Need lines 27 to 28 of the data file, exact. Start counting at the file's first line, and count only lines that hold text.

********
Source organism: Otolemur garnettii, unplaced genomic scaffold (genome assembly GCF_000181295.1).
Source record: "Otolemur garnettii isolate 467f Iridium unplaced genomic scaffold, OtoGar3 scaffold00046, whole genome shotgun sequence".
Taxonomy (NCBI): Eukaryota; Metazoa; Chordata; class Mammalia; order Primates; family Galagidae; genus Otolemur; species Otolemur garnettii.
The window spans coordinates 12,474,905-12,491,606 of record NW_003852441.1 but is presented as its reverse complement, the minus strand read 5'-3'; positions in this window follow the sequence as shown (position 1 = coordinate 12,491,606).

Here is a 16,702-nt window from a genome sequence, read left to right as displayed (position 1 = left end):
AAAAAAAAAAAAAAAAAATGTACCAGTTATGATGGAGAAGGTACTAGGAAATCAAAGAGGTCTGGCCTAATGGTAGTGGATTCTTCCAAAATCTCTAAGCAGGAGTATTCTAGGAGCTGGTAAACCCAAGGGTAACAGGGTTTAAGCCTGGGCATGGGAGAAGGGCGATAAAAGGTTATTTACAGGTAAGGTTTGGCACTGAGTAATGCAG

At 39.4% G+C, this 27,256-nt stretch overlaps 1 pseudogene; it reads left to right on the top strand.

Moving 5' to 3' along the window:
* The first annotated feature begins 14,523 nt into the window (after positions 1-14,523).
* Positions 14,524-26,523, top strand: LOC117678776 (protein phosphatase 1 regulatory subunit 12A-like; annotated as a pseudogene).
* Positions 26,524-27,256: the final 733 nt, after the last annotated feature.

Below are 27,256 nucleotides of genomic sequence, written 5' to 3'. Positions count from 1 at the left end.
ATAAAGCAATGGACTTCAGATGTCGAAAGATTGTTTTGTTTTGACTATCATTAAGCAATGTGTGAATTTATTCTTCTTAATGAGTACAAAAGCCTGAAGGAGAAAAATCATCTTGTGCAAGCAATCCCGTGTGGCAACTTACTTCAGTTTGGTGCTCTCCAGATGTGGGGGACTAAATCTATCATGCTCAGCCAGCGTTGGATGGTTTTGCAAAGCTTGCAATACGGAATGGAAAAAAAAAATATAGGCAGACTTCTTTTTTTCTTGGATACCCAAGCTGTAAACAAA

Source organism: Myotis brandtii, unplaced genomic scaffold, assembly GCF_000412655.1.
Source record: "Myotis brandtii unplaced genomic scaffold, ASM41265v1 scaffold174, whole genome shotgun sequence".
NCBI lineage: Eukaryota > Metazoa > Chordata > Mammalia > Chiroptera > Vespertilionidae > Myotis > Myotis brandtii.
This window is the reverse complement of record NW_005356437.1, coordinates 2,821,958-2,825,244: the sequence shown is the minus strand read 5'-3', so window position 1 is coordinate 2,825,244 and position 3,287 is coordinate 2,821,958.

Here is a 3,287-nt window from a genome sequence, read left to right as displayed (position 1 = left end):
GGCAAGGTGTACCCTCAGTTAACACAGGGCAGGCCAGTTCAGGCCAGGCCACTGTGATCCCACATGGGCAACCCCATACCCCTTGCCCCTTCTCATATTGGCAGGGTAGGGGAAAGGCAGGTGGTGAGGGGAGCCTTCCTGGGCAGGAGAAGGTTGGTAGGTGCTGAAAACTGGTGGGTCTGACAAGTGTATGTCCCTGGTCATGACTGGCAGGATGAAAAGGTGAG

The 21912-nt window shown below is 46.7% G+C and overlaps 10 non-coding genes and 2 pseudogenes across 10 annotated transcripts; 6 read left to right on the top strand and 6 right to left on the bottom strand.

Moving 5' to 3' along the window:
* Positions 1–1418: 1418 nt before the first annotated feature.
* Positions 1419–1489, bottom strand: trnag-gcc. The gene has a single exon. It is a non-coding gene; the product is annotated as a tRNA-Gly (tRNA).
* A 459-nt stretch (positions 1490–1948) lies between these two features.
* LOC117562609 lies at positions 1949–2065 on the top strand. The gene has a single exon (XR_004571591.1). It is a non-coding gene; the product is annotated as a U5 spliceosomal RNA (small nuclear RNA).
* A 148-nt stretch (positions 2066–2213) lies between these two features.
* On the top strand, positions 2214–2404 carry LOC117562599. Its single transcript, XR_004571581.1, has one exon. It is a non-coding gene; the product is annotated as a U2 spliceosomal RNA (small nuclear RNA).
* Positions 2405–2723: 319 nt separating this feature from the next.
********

* On the top strand, positions 2214–2404 carry LOC117562599. Its single transcript, XR_004571581.1, has one exon. It is a non-coding gene; the product is annotated as a U2 spliceosomal RNA (small nuclear RNA).
* Positions 2405–2723: 319 nt separating this feature from the next.